The Promise & Limits of Politics

What Gene McCarthy Taught Us

How many Americans had their view of the world changed by a quietly passionate man whose campaign for the presidency in 1968 brought the battle over a mistaken war into the democratic process? There is no polling on the subject that I know of, but my hunch is that Eugene J. McCarthy forced millions of us to reconsider a great many things about politics, and forced quite a few to think afresh about the relationship between religious faith and political commitment.

Liberals who were alive then still do battle over whether Gene McCarthy or Robert F. Kennedy was the proper standard-bearer for their cause (and not a few will stand up in defense of Hubert Humphrey). That’s not my fight-McCarthy spoke to my head, Kennedy to my gut, and the ebullient Humphrey steadily grew on me over the years. They all changed the country, and I feel a personal debt to them because, in the process, they changed me. But of those three giants of liberalism, McCarthy, who died in 2005 at the age of eighty-nine, is the one whose contribution has been underappreciated.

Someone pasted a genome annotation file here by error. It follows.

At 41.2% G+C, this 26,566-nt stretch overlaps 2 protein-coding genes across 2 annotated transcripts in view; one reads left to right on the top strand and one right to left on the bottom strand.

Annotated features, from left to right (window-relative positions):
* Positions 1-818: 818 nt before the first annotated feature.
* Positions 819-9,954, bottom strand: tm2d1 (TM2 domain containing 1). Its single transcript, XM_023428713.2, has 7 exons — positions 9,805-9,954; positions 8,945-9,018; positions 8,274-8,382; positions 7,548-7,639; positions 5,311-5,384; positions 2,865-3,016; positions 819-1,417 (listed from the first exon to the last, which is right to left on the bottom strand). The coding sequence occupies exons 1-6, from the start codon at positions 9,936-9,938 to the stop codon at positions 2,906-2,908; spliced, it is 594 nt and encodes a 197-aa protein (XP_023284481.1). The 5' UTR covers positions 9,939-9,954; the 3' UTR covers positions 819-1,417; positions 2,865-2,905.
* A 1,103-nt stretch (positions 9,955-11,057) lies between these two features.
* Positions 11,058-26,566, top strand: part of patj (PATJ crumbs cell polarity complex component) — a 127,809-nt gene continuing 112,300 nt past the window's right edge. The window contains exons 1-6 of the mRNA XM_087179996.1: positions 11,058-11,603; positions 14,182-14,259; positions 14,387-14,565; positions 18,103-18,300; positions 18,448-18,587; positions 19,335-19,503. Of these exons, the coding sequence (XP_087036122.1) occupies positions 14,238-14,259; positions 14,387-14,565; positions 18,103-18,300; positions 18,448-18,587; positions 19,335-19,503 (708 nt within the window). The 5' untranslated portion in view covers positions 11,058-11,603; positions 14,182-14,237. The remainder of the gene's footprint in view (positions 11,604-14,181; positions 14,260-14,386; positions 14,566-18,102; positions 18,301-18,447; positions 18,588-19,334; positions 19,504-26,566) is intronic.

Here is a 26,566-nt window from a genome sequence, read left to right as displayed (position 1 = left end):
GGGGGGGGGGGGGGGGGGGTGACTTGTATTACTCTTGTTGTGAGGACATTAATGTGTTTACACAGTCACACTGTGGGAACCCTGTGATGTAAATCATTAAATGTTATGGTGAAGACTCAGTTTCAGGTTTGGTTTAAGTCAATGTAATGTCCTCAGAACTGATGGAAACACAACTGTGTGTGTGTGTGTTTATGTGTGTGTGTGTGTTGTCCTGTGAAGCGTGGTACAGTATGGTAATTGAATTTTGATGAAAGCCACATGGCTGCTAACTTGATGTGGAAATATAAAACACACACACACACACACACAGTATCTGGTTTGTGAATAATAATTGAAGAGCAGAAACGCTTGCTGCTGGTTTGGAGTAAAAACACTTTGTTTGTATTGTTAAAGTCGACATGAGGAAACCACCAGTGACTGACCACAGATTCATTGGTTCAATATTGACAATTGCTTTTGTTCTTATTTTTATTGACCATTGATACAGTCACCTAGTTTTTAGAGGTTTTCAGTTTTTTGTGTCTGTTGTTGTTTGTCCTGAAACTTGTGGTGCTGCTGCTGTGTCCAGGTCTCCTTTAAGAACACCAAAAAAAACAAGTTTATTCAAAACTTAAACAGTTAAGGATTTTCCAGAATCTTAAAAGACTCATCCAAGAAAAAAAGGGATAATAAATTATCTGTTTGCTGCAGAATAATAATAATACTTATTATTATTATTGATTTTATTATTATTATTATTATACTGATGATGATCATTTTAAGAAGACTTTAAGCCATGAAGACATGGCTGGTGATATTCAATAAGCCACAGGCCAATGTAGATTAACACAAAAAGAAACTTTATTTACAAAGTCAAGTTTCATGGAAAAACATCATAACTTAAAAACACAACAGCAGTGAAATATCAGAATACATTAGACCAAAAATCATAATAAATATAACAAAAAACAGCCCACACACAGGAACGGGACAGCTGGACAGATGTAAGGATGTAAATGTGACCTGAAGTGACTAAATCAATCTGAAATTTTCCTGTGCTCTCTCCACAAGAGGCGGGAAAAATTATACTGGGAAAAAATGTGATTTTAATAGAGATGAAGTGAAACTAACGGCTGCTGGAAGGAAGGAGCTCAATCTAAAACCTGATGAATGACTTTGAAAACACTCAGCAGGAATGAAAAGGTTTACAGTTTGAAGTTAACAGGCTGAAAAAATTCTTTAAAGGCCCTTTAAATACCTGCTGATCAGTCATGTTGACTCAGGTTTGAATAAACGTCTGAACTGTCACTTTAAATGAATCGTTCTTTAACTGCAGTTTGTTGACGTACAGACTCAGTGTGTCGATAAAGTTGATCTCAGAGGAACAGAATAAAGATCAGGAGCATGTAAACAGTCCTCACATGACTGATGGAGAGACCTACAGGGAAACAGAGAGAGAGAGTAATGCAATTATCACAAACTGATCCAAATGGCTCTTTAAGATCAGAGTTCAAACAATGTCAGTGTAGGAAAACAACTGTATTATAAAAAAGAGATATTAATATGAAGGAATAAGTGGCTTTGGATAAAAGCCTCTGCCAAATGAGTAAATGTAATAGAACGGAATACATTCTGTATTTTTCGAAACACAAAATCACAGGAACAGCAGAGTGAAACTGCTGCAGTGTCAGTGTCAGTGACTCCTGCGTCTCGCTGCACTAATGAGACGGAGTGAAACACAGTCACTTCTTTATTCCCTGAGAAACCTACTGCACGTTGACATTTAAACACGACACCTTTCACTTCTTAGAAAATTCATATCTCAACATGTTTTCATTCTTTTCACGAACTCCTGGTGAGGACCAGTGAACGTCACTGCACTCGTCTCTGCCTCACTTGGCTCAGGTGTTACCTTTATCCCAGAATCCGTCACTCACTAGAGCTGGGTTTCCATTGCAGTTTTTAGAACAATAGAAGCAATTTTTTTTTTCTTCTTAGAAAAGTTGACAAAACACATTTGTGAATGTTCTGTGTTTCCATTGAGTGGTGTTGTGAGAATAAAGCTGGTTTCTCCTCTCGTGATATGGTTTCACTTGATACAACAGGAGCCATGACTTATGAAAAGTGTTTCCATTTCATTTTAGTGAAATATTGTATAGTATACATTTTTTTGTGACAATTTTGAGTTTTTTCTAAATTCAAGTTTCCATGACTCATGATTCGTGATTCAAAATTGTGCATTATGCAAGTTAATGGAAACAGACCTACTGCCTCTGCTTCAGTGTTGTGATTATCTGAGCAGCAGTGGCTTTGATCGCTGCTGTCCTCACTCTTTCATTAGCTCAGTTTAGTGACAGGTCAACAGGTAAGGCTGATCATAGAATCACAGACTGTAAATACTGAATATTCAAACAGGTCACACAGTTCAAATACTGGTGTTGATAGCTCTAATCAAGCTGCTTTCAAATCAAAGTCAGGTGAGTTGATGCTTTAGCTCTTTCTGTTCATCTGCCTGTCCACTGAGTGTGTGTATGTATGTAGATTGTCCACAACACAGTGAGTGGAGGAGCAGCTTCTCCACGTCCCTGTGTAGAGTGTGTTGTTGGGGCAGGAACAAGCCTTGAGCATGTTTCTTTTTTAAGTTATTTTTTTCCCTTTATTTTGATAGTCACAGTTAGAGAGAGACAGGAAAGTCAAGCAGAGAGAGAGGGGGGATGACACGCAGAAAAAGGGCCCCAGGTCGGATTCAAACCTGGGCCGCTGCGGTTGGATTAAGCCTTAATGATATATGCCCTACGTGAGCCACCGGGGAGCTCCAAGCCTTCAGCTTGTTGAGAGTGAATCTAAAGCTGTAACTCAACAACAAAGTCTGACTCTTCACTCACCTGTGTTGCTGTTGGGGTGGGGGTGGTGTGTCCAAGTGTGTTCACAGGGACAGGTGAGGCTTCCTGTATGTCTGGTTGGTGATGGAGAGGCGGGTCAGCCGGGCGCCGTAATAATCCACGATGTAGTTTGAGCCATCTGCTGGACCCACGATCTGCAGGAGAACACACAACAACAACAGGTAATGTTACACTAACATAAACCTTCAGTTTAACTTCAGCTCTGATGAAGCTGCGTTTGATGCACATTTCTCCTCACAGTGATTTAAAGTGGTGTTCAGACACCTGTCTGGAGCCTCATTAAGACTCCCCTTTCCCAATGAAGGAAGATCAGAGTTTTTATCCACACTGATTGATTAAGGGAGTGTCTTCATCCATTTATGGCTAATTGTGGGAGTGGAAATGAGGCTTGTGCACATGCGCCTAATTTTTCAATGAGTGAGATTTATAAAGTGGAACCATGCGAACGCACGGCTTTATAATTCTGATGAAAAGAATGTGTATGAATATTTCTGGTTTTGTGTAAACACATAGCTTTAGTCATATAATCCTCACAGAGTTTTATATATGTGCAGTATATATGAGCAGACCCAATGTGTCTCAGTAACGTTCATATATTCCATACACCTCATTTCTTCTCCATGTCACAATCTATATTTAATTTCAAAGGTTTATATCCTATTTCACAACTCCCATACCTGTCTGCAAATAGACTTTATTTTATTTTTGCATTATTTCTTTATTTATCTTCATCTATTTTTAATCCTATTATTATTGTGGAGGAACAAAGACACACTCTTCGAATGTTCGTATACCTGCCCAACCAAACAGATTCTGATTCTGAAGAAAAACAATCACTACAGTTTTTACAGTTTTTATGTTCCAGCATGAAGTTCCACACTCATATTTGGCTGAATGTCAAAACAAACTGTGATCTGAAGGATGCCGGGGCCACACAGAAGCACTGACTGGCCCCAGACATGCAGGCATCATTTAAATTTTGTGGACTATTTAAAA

Perhaps one of McCarthy’s greatest gifts got in the way: his dry, acerbic, and often brilliant wit. He was a gleeful skeptic. Consider his view of politics. “Being in politics is like being a football coach,” he once said. “You have to be smart enough to understand the game, and dumb enough to think it’s important.” And: “Politics is the art of looking for trouble,...

To read the rest of this article please login or become a subscriber.

About the Author

E. J. Dionne Jr. is a syndicated columnist, professor of government at Georgetown University, and a senior fellow at the Brookings Institution. His most recent book is Our Divided Political Heart: The Battle for the American Idea in an Age of Discontent (Bloomsbury Press).